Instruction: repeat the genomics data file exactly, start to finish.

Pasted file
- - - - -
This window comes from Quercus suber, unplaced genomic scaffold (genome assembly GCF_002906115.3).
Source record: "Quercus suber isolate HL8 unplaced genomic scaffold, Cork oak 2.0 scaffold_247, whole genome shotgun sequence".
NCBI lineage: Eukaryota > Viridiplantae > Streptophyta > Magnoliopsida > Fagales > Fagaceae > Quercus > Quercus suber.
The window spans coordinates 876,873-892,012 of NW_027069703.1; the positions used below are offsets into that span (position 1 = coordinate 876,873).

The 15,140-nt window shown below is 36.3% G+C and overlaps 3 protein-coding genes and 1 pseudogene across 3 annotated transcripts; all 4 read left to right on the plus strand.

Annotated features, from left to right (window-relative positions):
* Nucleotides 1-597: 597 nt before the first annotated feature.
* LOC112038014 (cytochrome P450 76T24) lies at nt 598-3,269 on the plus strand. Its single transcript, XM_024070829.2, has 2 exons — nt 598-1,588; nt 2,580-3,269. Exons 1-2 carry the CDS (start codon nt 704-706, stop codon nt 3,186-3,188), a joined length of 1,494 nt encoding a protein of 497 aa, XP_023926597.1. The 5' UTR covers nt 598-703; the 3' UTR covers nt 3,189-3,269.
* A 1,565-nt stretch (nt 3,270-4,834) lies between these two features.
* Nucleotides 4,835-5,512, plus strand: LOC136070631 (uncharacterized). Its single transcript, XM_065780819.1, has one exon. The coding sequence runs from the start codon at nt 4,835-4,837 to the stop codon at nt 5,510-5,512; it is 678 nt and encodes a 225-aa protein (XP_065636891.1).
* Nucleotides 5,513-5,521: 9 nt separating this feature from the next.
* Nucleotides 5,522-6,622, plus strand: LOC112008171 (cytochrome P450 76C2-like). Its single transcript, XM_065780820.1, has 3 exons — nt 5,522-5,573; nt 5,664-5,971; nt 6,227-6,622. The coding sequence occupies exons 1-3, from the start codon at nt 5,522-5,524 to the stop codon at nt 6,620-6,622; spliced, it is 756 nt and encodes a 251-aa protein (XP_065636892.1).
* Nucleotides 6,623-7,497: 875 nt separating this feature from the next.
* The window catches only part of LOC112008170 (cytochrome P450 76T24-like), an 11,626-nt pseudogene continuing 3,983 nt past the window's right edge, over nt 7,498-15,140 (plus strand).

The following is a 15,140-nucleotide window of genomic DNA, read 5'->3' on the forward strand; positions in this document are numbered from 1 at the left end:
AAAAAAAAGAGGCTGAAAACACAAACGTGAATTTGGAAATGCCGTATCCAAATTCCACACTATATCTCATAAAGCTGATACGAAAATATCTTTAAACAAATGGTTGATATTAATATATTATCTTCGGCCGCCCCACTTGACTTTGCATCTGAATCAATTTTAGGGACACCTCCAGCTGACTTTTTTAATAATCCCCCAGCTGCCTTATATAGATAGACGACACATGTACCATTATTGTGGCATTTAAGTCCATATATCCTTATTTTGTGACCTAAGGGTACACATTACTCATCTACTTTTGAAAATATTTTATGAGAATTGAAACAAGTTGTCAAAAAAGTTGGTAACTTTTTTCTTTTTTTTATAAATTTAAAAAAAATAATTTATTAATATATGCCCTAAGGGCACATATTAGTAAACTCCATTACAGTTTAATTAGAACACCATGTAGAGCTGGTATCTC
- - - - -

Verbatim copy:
This window comes from Quercus suber, unplaced genomic scaffold (genome assembly GCF_002906115.3).
Source record: "Quercus suber isolate HL8 unplaced genomic scaffold, Cork oak 2.0 scaffold_247, whole genome shotgun sequence".
NCBI lineage: Eukaryota > Viridiplantae > Streptophyta > Magnoliopsida > Fagales > Fagaceae > Quercus > Quercus suber.
The window spans coordinates 876,873-892,012 of NW_027069703.1; the positions used below are offsets into that span (position 1 = coordinate 876,873).

The 15,140-nt window shown below is 36.3% G+C and overlaps 3 protein-coding genes and 1 pseudogene across 3 annotated transcripts; all 4 read left to right on the plus strand.

Annotated features, from left to right (window-relative positions):
* Nucleotides 1-597: 597 nt before the first annotated feature.
* LOC112038014 (cytochrome P450 76T24) lies at nt 598-3,269 on the plus strand. Its single transcript, XM_024070829.2, has 2 exons — nt 598-1,588; nt 2,580-3,269. Exons 1-2 carry the CDS (start codon nt 704-706, stop codon nt 3,186-3,188), a joined length of 1,494 nt encoding a protein of 497 aa, XP_023926597.1. The 5' UTR covers nt 598-703; the 3' UTR covers nt 3,189-3,269.
* A 1,565-nt stretch (nt 3,270-4,834) lies between these two features.
* Nucleotides 4,835-5,512, plus strand: LOC136070631 (uncharacterized). Its single transcript, XM_065780819.1, has one exon. The coding sequence runs from the start codon at nt 4,835-4,837 to the stop codon at nt 5,510-5,512; it is 678 nt and encodes a 225-aa protein (XP_065636891.1).
* Nucleotides 5,513-5,521: 9 nt separating this feature from the next.
* Nucleotides 5,522-6,622, plus strand: LOC112008171 (cytochrome P450 76C2-like). Its single transcript, XM_065780820.1, has 3 exons — nt 5,522-5,573; nt 5,664-5,971; nt 6,227-6,622. The coding sequence occupies exons 1-3, from the start codon at nt 5,522-5,524 to the stop codon at nt 6,620-6,622; spliced, it is 756 nt and encodes a 251-aa protein (XP_065636892.1).
* Nucleotides 6,623-7,497: 875 nt separating this feature from the next.
* The window catches only part of LOC112008170 (cytochrome P450 76T24-like), an 11,626-nt pseudogene continuing 3,983 nt past the window's right edge, over nt 7,498-15,140 (plus strand).

The following is a 15,140-nucleotide window of genomic DNA, read 5'->3' on the forward strand; positions in this document are numbered from 1 at the left end:
AAAAAAAAGAGGCTGAAAACACAAACGTGAATTTGGAAATGCCGTATCCAAATTCCACACTATATCTCATAAAGCTGATACGAAAATATCTTTAAACAAATGGTTGATATTAATATATTATCTTCGGCCGCCCCACTTGACTTTGCATCTGAATCAATTTTAGGGACACCTCCAGCTGACTTTTTTAATAATCCCCCAGCTGCCTTATATAGATAGACGACACATGTACCATTATTGTGGCATTTAAGTCCATATATCCTTATTTTGTGACCTAAGGGTACACATTACTCATCTACTTTTGAAAATATTTTATGAGAATTGAAACAAGTTGTCAAAAAAGTTGGTAACTTTTTTCTTTTTTTTATAAATTTAAAAAAAATAATTTATTAATATATGCCCTAAGGGCACATATTAGTAAACTCCATTACAGTTTAATTAGAACACCATGTAGAGCTGGTATCTC